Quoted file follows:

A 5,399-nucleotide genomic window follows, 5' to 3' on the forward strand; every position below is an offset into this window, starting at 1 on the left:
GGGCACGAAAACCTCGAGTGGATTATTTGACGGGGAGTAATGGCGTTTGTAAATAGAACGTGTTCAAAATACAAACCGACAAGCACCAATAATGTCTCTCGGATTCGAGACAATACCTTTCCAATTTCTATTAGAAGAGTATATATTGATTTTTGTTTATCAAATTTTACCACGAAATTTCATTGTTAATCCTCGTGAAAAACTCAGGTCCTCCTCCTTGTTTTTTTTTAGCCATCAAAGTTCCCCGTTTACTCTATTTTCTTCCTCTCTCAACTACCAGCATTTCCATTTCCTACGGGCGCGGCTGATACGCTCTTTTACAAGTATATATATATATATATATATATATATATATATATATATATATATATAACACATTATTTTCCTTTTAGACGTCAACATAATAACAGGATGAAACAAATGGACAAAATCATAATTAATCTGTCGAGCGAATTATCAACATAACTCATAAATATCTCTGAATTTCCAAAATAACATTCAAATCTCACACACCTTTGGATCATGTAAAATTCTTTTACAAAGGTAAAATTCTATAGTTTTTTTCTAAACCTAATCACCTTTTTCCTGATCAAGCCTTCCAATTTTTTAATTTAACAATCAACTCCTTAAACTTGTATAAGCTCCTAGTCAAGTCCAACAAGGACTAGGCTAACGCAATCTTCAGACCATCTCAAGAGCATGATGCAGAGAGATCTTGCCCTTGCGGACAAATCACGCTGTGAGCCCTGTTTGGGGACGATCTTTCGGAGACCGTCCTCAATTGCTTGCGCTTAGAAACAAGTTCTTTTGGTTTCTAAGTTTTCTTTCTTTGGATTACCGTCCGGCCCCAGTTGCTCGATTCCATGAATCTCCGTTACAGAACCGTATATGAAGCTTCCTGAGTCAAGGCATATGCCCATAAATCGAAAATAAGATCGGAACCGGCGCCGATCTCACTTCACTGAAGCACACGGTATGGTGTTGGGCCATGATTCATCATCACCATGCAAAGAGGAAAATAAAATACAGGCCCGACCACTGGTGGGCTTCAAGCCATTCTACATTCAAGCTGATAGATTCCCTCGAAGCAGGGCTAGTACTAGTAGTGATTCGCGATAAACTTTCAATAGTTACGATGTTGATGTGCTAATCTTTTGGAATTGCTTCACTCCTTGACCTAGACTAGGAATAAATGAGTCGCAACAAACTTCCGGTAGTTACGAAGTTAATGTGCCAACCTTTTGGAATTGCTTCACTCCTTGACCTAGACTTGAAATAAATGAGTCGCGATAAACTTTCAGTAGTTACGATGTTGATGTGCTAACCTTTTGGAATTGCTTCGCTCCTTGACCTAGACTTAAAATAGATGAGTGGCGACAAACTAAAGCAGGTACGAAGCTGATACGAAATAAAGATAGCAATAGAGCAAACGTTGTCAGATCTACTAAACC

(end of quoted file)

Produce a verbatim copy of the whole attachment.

A 5,399-nucleotide genomic window follows, 5' to 3' on the forward strand; every position below is an offset into this window, starting at 1 on the left:
GGGCACGAAAACCTCGAGTGGATTATTTGACGGGGAGTAATGGCGTTTGTAAATAGAACGTGTTCAAAATACAAACCGACAAGCACCAATAATGTCTCTCGGATTCGAGACAATACCTTTCCAATTTCTATTAGAAGAGTATATATTGATTTTTGTTTATCAAATTTTACCACGAAATTTCATTGTTAATCCTCGTGAAAAACTCAGGTCCTCCTCCTTGTTTTTTTTTAGCCATCAAAGTTCCCCGTTTACTCTATTTTCTTCCTCTCTCAACTACCAGCATTTCCATTTCCTACGGGCGCGGCTGATACGCTCTTTTACAAGTATATATATATATATATATATATATATATATATATATATATATATATAACACATTATTTTCCTTTTAGACGTCAACATAATAACAGGATGAAACAAATGGACAAAATCATAATTAATCTGTCGAGCGAATTATCAACATAACTCATAAATATCTCTGAATTTCCAAAATAACATTCAAATCTCACACACCTTTGGATCATGTAAAATTCTTTTACAAAGGTAAAATTCTATAGTTTTTTTCTAAACCTAATCACCTTTTTCCTGATCAAGCCTTCCAATTTTTTAATTTAACAATCAACTCCTTAAACTTGTATAAGCTCCTAGTCAAGTCCAACAAGGACTAGGCTAACGCAATCTTCAGACCATCTCAAGAGCATGATGCAGAGAGATCTTGCCCTTGCGGACAAATCACGCTGTGAGCCCTGTTTGGGGACGATCTTTCGGAGACCGTCCTCAATTGCTTGCGCTTAGAAACAAGTTCTTTTGGTTTCTAAGTTTTCTTTCTTTGGATTACCGTCCGGCCCCAGTTGCTCGATTCCATGAATCTCCGTTACAGAACCGTATATGAAGCTTCCTGAGTCAAGGCATATGCCCATAAATCGAAAATAAGATCGGAACCGGCGCCGATCTCACTTCACTGAAGCACACGGTATGGTGTTGGGCCATGATTCATCATCACCATGCAAAGAGGAAAATAAAATACAGGCCCGACCACTGGTGGGCTTCAAGCCATTCTACATTCAAGCTGATAGATTCCCTCGAAGCAGGGCTAGTACTAGTAGTGATTCGCGATAAACTTTCAATAGTTACGATGTTGATGTGCTAATCTTTTGGAATTGCTTCACTCCTTGACCTAGACTAGGAATAAATGAGTCGCAACAAACTTCCGGTAGTTACGAAGTTAATGTGCCAACCTTTTGGAATTGCTTCACTCCTTGACCTAGACTTGAAATAAATGAGTCGCGATAAACTTTCAGTAGTTACGATGTTGATGTGCTAACCTTTTGGAATTGCTTCGCTCCTTGACCTAGACTTAAAATAGATGAGTGGCGACAAACTAAAGCAGGTACGAAGCTGATACGAAATAAAGATAGCAATAGAGCAAACGTTGTCAGATCTACTAAACC